• We discussed how Spot Runner (which was founded by the folks behind Firefly and PeoplePC and has already raised $40 million in VC) is aiming to make local, targeted television advertising available to virtually any small business. They have divided businesses into 4,000 categories, and are producing generic TV spots for each type of business, that can be customized (new voice over, logo, phone number, address, and etc, I suppose) for any company, and then run on cable TV stations targeting local audiences. The founder rebuts the “TV is too expensive myth” because they sell these customizeable video spots for $500 and then help you place the ads for cheap: “You can buy 30 seconds of prime time on a premium network in almost any local market in the country for less than $200. Outside the top 10-15 markets, it’s less than $100. Outside prime time, it’s less than $50.” Google will certainly be competing soon with Spot Runner, so this space will become very exciting to watch.
  • RightMedia.com did $150m in auction-based online advertising sales last year and expects to triple it this year. Yahoo recently paid $45 m for 20% of the company, and offers billions of impressions on its web sites for sale via RightMedia.com. I haven’t tried this site yet, but encourage people to try this and see how well it works for them.
  • We discussed how PayScale used public domain data from the federal government to attract search engines and go from 10,000 monthly visitors to 1.2 million, primarily through natural search traffic (and word of mouth) without spending any money on advertising. And now, it has wage data on 5.5 million US employees, nearly 5 times as much data as the leading traditional wage consulting firm. Using public domain data to attract initial customers, and user generated content to keep people coming back and signing up for your free salary comparison reports, so you can upsell them to your $19.95 for six months subscripton to more detailed reports that can help someone get a pay raise, is a brilliant business plan. I’m very impressed with this company and its model. It generated $5 million last year.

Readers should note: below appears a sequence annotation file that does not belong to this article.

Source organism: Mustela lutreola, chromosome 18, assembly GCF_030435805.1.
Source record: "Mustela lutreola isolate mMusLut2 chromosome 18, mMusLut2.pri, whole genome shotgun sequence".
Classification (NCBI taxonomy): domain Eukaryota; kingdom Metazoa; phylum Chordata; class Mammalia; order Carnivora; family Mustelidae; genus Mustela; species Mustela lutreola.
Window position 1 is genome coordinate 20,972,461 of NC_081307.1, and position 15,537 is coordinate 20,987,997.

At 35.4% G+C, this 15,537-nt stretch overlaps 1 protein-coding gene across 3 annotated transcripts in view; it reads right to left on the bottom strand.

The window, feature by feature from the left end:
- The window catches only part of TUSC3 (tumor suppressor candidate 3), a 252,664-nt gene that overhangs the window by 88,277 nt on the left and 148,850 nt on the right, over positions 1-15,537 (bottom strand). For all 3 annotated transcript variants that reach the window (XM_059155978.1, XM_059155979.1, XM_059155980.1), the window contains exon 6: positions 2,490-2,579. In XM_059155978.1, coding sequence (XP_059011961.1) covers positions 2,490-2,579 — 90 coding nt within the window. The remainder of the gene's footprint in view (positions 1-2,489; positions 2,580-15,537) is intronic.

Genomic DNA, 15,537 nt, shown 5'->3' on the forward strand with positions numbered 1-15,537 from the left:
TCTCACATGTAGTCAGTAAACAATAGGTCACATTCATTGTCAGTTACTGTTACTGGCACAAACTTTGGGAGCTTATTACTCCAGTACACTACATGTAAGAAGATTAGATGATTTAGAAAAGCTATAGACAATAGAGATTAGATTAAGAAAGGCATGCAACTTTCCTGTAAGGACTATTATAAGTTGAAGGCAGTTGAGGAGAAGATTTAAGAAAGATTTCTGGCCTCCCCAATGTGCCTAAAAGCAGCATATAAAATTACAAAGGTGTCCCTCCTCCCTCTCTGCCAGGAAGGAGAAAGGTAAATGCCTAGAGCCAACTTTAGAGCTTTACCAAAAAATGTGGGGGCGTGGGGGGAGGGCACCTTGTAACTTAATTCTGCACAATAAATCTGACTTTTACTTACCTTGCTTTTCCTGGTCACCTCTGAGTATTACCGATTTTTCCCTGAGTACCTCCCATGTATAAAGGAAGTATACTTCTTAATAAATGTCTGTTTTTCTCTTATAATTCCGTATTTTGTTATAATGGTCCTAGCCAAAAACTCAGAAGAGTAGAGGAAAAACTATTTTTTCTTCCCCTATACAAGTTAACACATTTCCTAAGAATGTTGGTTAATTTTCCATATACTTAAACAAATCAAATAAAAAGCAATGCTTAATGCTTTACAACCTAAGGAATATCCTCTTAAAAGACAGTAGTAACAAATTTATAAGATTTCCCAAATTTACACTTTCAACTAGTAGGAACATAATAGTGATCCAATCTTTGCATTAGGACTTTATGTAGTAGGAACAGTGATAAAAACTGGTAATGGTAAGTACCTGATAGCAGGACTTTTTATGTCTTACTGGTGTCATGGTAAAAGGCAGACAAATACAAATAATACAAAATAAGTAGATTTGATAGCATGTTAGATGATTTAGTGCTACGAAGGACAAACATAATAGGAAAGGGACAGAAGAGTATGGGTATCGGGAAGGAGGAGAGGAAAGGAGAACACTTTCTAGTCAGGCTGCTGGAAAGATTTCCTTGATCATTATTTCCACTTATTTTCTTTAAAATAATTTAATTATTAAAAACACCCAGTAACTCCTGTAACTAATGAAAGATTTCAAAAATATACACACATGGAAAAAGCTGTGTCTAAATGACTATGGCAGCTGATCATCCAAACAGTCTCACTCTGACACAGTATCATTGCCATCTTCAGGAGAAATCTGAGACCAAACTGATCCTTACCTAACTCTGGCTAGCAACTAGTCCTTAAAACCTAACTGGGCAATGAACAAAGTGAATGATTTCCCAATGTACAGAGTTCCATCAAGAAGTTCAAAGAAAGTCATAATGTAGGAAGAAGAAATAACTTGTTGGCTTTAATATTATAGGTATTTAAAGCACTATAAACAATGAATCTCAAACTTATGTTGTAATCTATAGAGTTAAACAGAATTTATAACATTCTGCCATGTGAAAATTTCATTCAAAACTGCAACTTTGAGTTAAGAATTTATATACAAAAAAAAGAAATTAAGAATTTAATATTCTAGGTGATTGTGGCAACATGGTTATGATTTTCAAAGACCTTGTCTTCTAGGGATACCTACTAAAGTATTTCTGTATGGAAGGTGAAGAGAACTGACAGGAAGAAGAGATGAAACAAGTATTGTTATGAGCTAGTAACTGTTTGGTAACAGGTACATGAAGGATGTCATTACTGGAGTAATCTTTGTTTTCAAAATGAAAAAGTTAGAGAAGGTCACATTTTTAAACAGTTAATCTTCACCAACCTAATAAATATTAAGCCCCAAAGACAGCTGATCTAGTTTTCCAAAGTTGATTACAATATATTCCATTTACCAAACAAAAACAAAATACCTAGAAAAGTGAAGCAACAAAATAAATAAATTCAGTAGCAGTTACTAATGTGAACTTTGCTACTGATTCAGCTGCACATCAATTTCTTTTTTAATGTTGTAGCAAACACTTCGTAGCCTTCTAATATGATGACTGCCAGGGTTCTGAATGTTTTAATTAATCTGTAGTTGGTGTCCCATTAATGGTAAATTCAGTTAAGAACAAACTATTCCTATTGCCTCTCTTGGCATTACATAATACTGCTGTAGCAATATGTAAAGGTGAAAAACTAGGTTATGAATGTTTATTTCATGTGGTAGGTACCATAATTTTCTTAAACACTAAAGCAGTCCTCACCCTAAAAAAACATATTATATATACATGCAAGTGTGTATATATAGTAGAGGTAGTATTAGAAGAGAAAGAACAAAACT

• We also looked at Mojopages and Yelp both of which are yellow pages sites trying to supplement their data with user reviews. Mojopages expects $500k in revenue during the next 12 months, while Yelp already has a great Alexa ranking of 1,744 and a nice three year chart.